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My query currently is:

SELECT x, MAX(z) AS mz, y FROM my_table GROUP BY x

The columns x and mz are returned as expected, but the last column, y, does not match up with the other two. In other words, I want the "y" column to match the mz column just like the x column currently does. How do I pull that off?

UPDATE: Sorry, the question wasn't very clear. I want to perform the following query:

SELECT * FROM (SELECT x, MAX(z) AS mz FROM my_table GROUP BY x) a RIGHT JOIN (SELECT y, MAX(z) AS mz FROM my_table GROUP BY y) b ON a.mz = b.mz

without having to use 3 SELECT statements (Perhaps that's not a big deal, but it seems like an inefficient query to me. But I'm pretty new at sql queries, so I dunno.)

UPDATE #2: Lets say my table looks like this:

-------------------
|  x  |  y  |  z  |
-------------------
| 45  |  h  |  3  |
| 23  |  c  |  5  |
| 45  |  e  |  9  |
| 23  |  b  |  12 |
| 45  |  x  |  36 |
| 33  |  s  |  44 |
| 33  |  p  |  78 |
-------------------

I want to return the following:

-------------------
|  x  |  y  |  z  |
-------------------
| 23  |  b  |  12 |
| 45  |  x  |  36 |
| 33  |  p  |  78 |
-------------------
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1  
You do you mean by Match? Can't understand what you want. –  Eduardo Jan 15 '10 at 15:33
    
I believe you need to expand your question. Describe what those columns stand for, for example. –  tafa Jan 15 '10 at 15:34
    
You want another group with y??? please expand and put an example!!! –  gbianchi Jan 15 '10 at 15:36
    
The query in your update is strange - i suspect its wrong. What you're doing here is 1) for each x, find the maximum z 2) for each y find the maximum z 3) make pairs of those x,y where their respective maximum of z is equal. I can't think of any problem that would fit this solution. –  Roland Bouman Jan 15 '10 at 16:00

5 Answers 5

up vote 2 down vote accepted

You could do

select s.x, s.mz, stuff.y 
from (select x, max(z) as mz from stuff group by x) s 
  left join stuff on stuff.x = s.x and stuff.z = s.mz;
share|improve this answer
    
That query doesn't produce the desired output. The having clause is useless since you are just filtering the results with an condition similar to 1=1. –  Ken Fox Jan 15 '10 at 16:42
    
updated it. the new one works. –  Tor Valamo Jan 15 '10 at 16:44
    
Thanks very much for the answer. And thanks to everyone else for the helpful comments! –  ldweeks Jan 16 '10 at 4:03

If I understand you right, you are looking to get the max of Z for all combinations of x and y.

If true, your statement should be:

SELECT x, y, MAX(z) AS mz FROM my_table GROUP BY x,y
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I think your question is still a little hazy. I think what you are saying is this:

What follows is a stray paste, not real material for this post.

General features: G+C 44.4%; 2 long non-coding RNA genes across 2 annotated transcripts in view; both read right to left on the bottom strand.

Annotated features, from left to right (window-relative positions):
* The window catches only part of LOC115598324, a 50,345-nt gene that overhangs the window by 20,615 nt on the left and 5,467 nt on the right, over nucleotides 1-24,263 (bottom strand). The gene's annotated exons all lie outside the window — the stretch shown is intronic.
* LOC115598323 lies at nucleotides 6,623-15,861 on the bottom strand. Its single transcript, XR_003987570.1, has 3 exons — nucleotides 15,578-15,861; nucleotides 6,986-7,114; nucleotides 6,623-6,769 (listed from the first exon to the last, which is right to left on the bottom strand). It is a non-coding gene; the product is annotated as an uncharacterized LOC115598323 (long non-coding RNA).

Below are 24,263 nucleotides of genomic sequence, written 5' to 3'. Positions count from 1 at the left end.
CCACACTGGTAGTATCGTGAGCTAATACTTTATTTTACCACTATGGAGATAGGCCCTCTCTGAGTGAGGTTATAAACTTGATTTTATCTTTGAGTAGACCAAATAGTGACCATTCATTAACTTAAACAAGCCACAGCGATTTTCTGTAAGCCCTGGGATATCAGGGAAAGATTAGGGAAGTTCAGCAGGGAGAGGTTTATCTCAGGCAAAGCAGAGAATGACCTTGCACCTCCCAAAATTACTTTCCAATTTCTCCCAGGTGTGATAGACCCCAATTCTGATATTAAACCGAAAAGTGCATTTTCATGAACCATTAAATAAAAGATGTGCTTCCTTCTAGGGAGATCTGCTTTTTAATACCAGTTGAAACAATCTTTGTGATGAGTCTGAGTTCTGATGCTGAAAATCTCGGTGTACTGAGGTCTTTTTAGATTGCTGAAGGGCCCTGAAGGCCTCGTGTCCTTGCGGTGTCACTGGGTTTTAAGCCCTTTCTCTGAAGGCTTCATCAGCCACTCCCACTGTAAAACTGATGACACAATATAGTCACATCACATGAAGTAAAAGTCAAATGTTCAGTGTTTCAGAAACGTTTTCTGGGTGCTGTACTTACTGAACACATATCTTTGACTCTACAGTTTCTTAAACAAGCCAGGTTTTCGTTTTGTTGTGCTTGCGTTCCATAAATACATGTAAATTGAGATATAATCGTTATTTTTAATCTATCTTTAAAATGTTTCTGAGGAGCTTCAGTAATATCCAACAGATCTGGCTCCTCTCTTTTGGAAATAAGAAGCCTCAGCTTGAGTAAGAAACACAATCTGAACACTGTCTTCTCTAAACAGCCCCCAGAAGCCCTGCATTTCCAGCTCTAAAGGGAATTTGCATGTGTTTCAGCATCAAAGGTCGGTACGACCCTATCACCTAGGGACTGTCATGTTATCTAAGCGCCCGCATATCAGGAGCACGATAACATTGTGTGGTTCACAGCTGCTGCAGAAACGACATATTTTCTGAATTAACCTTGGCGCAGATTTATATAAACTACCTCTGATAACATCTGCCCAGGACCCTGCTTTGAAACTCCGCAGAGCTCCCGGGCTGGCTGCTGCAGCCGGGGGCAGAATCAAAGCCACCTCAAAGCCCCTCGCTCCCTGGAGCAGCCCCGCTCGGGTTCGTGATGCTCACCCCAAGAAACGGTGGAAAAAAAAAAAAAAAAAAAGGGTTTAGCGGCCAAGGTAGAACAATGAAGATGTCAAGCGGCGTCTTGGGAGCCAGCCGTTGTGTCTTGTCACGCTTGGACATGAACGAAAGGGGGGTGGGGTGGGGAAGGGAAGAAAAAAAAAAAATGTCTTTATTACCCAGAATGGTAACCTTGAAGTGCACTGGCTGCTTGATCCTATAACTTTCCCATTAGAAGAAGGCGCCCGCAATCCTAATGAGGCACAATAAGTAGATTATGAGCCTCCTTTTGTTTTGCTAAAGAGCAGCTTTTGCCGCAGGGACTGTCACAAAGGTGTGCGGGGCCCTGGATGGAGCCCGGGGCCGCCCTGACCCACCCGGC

For your table, you have some values (X, Y and Z). For every X you can have multiple Y's and Z's, but for every X, you want to get back the exact value for Y that corresponds to the highest Z for that X.

Let's use an example. Let's pretend this was a table that kept track of number of days an employee was sick by year:

Employee, Year, Days Sick John, 1999, 1 John, 2000, 3 John, 2001, 8

And you wanted to know, for every employee, which year they were sick the most in.

Select Employee, Year, DaysSick
  From SickDays SD
  Join (Select Employee, MAX(DaysSick) DaysSick
          From SickDays
        Group By Employee) MSD ON SD.Employee = MSD.Employee
                              And SD.DaysSick = MSD.DaysSick

This eliminates one of your selects. There may be a way to get the same data using something like an Analytic function in Oracle, however the performance wont' be much better. At a minimum, you need a single pass to just figure out the MAX and a second fetch (hopefully on indexed columns) to retrieve the full dataset.

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I understand you want to find the pairs (x,y) that shares the same their max(z). Its necesary to do diferent selects to find the max(z) for each one.... but maybe there's some hack or weird idea to do it.

Anyway doing your way is not ugly, because you are full-scanning the table two times, and next joining the partial results (with a bit of luck it will occupy not so much). So its time will be linearly proportional to the table (if there are not so much different values for x and y):

total cost = cost of grouping for X + cost of grouping for Y + a not so high cost if x and y are discrete.

And you ARE looking for max's so you necesarily have to fullscan the table, so it's linear time at lest.

That's my point: you're not so far from the optimum :)

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The result of selecting "y" in your example with the group by is not defined. MySQL will return the first row it scans, but other databases may do something entirely different. If you want to get the row that contains the max(z), it must be done in a sub-query or a join. http://dev.mysql.com/doc/refman/5.0/en/example-maximum-column-group-row.html

select * from f f1 where z=(select max(z) from f f2 where f1.x=f2.x);
+------+------+------+
| x    | y    | z    |
+------+------+------+
|   23 | b    |   12 | 
|   45 | x    |   36 | 
|   33 | p    |   78 | 
+------+------+------+

select * from f;
+------+------+------+
| x    | y    | z    |
+------+------+------+
|   45 | h    |    3 | 
|   23 | c    |    5 | 
|   45 | e    |    9 | 
|   23 | b    |   12 | 
|   45 | x    |   36 | 
|   33 | s    |   44 | 
|   33 | p    |   78 | 
+------+------+------+
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